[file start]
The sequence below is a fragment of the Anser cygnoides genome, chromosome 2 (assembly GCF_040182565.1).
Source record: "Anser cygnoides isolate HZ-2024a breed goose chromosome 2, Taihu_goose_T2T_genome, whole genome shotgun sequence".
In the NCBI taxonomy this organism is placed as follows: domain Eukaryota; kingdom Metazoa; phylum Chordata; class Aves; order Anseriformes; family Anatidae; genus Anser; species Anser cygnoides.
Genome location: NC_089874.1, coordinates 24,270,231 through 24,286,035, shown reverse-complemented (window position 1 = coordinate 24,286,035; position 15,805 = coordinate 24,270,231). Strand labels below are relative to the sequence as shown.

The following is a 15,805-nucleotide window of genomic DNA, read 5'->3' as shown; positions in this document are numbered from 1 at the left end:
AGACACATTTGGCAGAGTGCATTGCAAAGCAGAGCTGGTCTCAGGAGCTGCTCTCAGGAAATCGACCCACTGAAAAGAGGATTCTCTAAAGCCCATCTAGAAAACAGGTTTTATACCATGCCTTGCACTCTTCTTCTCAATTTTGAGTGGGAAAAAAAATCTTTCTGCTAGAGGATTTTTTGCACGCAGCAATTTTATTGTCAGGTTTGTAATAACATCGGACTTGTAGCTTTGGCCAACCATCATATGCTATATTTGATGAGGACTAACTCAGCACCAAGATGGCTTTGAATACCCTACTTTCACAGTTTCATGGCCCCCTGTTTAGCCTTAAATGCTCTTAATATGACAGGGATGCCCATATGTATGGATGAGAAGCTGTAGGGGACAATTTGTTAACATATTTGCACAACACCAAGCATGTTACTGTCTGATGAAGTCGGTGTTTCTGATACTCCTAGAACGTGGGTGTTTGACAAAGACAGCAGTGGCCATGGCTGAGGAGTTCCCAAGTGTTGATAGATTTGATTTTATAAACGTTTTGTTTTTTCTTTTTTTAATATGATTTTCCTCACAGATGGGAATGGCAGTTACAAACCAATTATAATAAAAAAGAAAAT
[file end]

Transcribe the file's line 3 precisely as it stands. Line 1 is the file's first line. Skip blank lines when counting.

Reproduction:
In the NCBI taxonomy this organism is placed as follows: domain Eukaryota; kingdom Metazoa; phylum Chordata; class Aves; order Anseriformes; family Anatidae; genus Anser; species Anser cygnoides.